Stole digital certificate to sign malware used to attack follow on targets in VOHO campaign

Telvent111

2007

2013.05

Telvent/Schneider Electric

Prime evidence of Obama 2013 State of the Union claim of hackers in the power grid, likely PRC industrial espionage vice attack planning

QinetiQ112

2007

2013.05

CIA venture firm QinetiQ

Numerous advanced technology projects lost over 3 yrs.; inadequate network security

ASIO113

2013

2013.05

Australian Security Intelligence Organization

Obtained blueprints for new ASIO headquarters building

Safe114

2012.10

2013.05

Govt., NGOs, media, firms, academia

Author identified: professional engineer in PRC with access to ISP code repository

SCADA Honeypot115

2012.12

2013.08

Decoy water control systems in 8 countries

APT1 lured into exploiting mock-up plant controls; demos interest in US SCADA

G-20116

2013.05

2013.08

G-20 govt. and financial institutions

Traced to APT-12 (aka Calc Team) responsible for US news media intrusions

Hidden Lynx117

2009

2013.09

100s of firms, focusing on financial services and defense industry

Highly skilled APT, concurrent campaigns, regular zero-day usage, sizable infrastructure, linked to Aurora, potentially “hackers for hire”

Icefog118

2011.08

2013.09

S. Korea, Japan govt., industry, media

Espionage toolkit with Windows and Mac variants; infected Japanese Parliament in 2011

APT targets include defense technology, foreign government policy regarding Chinese interests, positions of US presidential candidates, Chinese dissident activity, and a wide range of industries. Table 3.2 summarizes the number of APTs reported each year, divided into whether the APT emphasized mainly commercial or government targets or a mixture. The duration columns describe the average months elapsed between public reporting and the first reported evidence of infection (i.e., from the “report” to “active” dates in table 3.1), although this does not discriminate between cases where the intrusion remained hidden and those where it was detected but not publicly reported. For instance, APT-1 remained undetected in one organization’s networks for almost five years,32 but by contrast, the report date of “Byzantine Haydes” corresponds to the date of disclosure by WikiLeaks of US intelligence monitoring of Chinese APTs for eight years prior.33 Bearing in mind all the caveats about data quality, it is striking to observe that the earliest public reporting on APTs involves government targets. There is a shift around 2010 or so toward greater reporting on economic espionage (exemplified by the Night Dragon and Shady RAT intrusions), as well APTs indiscriminately attacking government and commercial targets. It is possible that there was a shift in Chinese targeting priorities to increase collection on the industries detailed in China’s MLP. Some support for this possibility can be found in the pattern of APT-1 penetrations against 141 firms reported by Mandiant. APT-1 starts out tentatively in 2006 but becomes highly active across twenty industrial sectors in 2011.34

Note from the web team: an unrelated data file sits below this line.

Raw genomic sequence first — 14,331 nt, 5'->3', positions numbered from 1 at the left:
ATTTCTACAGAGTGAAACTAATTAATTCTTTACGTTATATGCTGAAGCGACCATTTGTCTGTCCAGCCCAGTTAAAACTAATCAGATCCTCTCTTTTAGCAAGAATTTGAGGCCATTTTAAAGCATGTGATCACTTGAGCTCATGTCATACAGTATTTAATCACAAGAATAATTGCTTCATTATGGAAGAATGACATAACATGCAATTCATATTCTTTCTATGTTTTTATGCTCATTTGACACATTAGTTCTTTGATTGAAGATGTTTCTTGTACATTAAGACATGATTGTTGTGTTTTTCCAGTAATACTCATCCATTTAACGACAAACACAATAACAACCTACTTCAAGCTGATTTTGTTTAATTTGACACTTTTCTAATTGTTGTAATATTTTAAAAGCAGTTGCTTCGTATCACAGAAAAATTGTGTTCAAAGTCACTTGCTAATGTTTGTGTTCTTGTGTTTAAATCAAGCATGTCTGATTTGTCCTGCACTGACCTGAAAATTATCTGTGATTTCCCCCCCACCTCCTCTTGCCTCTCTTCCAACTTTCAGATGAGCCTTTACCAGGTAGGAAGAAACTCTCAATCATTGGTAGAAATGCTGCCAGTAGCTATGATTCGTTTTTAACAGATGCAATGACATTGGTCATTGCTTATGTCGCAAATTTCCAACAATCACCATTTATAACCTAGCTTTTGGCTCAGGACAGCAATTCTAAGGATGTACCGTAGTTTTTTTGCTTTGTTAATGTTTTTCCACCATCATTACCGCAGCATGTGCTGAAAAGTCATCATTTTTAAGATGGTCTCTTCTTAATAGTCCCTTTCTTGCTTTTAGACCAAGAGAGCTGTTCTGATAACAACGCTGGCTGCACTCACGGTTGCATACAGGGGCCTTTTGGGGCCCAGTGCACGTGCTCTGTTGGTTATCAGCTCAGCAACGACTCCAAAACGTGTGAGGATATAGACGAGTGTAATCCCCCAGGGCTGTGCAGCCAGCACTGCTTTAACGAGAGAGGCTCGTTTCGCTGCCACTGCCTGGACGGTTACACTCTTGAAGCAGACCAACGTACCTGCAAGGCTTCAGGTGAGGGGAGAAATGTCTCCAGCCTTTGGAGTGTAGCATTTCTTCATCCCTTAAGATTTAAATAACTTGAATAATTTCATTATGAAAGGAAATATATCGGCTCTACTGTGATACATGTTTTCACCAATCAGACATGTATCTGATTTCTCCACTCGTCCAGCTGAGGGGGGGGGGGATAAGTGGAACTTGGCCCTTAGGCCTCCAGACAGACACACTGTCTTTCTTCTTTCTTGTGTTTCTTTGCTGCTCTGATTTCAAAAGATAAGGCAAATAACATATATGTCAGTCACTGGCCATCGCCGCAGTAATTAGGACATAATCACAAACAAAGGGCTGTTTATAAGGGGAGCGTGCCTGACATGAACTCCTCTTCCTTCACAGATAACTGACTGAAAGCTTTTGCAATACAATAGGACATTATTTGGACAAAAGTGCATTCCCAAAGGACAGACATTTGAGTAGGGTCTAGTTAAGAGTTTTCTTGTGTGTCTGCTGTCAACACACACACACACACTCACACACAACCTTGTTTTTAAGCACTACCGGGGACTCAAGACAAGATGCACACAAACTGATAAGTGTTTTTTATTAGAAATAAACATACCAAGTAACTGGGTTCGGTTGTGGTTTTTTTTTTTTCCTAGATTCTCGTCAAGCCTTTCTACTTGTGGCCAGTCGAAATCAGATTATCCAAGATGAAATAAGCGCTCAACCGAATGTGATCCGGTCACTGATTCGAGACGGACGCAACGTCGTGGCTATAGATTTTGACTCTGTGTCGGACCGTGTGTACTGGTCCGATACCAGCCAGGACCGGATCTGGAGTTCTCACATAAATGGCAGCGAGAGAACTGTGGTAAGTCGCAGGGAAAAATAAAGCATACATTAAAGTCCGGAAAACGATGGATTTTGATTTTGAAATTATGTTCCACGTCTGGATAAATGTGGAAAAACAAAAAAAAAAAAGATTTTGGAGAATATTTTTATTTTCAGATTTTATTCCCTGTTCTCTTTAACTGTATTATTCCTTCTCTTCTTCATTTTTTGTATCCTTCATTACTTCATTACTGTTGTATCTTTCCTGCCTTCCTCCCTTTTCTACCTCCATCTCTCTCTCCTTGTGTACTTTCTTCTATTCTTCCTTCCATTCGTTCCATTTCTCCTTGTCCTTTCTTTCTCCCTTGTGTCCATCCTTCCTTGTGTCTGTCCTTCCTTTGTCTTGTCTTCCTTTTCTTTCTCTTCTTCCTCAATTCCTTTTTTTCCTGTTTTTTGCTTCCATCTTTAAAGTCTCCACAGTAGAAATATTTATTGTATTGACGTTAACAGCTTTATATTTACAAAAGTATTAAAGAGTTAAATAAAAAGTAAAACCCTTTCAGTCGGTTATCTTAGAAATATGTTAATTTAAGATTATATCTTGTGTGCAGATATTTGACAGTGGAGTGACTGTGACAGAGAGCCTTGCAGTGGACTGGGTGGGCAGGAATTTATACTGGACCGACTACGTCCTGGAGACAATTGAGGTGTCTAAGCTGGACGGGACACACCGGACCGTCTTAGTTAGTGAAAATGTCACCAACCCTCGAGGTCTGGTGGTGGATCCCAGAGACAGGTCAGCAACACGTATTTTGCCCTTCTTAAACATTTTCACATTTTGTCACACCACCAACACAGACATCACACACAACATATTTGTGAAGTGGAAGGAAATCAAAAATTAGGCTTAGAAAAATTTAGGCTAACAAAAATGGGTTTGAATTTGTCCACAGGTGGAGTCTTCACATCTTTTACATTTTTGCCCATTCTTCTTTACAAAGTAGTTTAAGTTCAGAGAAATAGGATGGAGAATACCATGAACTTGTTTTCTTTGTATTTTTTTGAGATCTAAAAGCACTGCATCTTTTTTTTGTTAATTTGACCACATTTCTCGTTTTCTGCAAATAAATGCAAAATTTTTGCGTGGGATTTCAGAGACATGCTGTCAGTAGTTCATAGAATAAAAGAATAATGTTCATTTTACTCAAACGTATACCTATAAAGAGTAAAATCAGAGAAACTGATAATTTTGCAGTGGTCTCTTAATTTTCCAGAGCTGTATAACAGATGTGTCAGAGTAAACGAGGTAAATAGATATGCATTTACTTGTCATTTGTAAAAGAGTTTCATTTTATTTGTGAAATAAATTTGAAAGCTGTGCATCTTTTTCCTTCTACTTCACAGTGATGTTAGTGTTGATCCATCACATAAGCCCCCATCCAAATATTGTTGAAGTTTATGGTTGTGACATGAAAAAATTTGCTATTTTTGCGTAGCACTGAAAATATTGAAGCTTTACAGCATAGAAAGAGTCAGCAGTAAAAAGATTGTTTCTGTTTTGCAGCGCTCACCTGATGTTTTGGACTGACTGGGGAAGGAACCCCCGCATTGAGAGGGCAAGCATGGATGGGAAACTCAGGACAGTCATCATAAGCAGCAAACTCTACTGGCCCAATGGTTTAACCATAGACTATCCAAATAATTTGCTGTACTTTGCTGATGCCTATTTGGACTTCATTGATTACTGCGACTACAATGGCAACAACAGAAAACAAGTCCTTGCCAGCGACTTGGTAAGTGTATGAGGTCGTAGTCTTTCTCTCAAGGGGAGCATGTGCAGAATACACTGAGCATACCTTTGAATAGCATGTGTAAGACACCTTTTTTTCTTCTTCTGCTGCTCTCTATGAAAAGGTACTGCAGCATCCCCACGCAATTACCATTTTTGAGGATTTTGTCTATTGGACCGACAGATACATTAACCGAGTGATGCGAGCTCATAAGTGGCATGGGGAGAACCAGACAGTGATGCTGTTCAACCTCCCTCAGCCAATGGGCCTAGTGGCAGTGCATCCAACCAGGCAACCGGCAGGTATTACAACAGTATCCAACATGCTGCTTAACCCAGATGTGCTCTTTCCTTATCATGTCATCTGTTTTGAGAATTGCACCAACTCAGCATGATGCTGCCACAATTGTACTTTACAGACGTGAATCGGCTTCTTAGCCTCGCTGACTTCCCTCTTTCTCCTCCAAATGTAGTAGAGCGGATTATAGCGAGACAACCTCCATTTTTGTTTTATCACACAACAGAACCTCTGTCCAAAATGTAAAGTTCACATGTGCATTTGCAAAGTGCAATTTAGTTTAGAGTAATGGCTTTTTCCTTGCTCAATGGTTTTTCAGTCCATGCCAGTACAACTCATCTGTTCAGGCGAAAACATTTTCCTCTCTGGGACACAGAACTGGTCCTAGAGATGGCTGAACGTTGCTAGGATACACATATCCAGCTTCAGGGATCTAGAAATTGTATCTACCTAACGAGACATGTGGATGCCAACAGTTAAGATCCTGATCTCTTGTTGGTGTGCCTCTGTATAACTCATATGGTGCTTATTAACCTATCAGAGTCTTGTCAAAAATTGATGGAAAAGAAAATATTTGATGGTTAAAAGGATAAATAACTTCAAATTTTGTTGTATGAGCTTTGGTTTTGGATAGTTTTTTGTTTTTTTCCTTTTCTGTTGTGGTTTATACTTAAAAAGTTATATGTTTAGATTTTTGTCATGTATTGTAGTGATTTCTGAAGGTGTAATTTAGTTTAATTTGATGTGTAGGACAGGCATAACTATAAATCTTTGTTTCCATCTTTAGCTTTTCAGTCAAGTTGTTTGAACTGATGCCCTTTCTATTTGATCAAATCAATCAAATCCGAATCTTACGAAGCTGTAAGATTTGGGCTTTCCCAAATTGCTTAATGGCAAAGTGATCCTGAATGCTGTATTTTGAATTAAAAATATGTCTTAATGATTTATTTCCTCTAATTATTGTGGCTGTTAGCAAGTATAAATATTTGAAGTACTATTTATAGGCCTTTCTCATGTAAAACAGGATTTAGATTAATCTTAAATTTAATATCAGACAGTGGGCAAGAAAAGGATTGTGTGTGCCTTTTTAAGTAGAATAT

Table 3.2 APT Targets

Report year

Commercial targets

Government targets

Mixed targets

Total intrusions

Total average months

Intrusions

Average months

Intrusions

Average months

Intrusions

Average months

2005

1

23

1

23

2006

3

2

3

2

2007

1

3

1

23

2

13

2008

2

13

2

13

2009

1

18

1

22

2

20

2010

1

6

2

61

3

43

2011

3

12

2

32

5

20

2012

1

41

5

26

6

29

2013

8

42

2

4

3

23

13

32

Total

14

31

9

7

14

31

37

25